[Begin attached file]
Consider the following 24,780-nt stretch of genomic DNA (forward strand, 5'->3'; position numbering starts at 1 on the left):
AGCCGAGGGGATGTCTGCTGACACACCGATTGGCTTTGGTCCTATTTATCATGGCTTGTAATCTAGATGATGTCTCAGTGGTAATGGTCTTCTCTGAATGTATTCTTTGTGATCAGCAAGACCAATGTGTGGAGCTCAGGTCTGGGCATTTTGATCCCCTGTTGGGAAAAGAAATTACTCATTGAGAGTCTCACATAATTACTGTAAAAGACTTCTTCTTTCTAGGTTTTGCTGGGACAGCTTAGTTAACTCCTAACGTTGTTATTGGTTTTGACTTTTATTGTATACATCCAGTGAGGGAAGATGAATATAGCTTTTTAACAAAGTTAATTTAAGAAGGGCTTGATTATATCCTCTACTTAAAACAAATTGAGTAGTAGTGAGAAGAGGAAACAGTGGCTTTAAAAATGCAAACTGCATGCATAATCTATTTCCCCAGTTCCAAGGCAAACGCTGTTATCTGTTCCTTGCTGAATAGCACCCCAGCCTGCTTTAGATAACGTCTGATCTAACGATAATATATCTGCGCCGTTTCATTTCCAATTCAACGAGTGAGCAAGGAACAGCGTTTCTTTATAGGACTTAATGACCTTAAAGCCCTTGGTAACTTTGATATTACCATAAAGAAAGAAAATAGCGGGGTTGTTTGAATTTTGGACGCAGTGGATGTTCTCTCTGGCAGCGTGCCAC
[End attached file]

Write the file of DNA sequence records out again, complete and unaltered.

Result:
Consider the following 24,780-nt stretch of genomic DNA (forward strand, 5'->3'; position numbering starts at 1 on the left):
AGCCGAGGGGATGTCTGCTGACACACCGATTGGCTTTGGTCCTATTTATCATGGCTTGTAATCTAGATGATGTCTCAGTGGTAATGGTCTTCTCTGAATGTATTCTTTGTGATCAGCAAGACCAATGTGTGGAGCTCAGGTCTGGGCATTTTGATCCCCTGTTGGGAAAAGAAATTACTCATTGAGAGTCTCACATAATTACTGTAAAAGACTTCTTCTTTCTAGGTTTTGCTGGGACAGCTTAGTTAACTCCTAACGTTGTTATTGGTTTTGACTTTTATTGTATACATCCAGTGAGGGAAGATGAATATAGCTTTTTAACAAAGTTAATTTAAGAAGGGCTTGATTATATCCTCTACTTAAAACAAATTGAGTAGTAGTGAGAAGAGGAAACAGTGGCTTTAAAAATGCAAACTGCATGCATAATCTATTTCCCCAGTTCCAAGGCAAACGCTGTTATCTGTTCCTTGCTGAATAGCACCCCAGCCTGCTTTAGATAACGTCTGATCTAACGATAATATATCTGCGCCGTTTCATTTCCAATTCAACGAGTGAGCAAGGAACAGCGTTTCTTTATAGGACTTAATGACCTTAAAGCCCTTGGTAACTTTGATATTACCATAAAGAAAGAAAATAGCGGGGTTGTTTGAATTTTGGACGCAGTGGATGTTCTCTCTGGCAGCGTGCCAC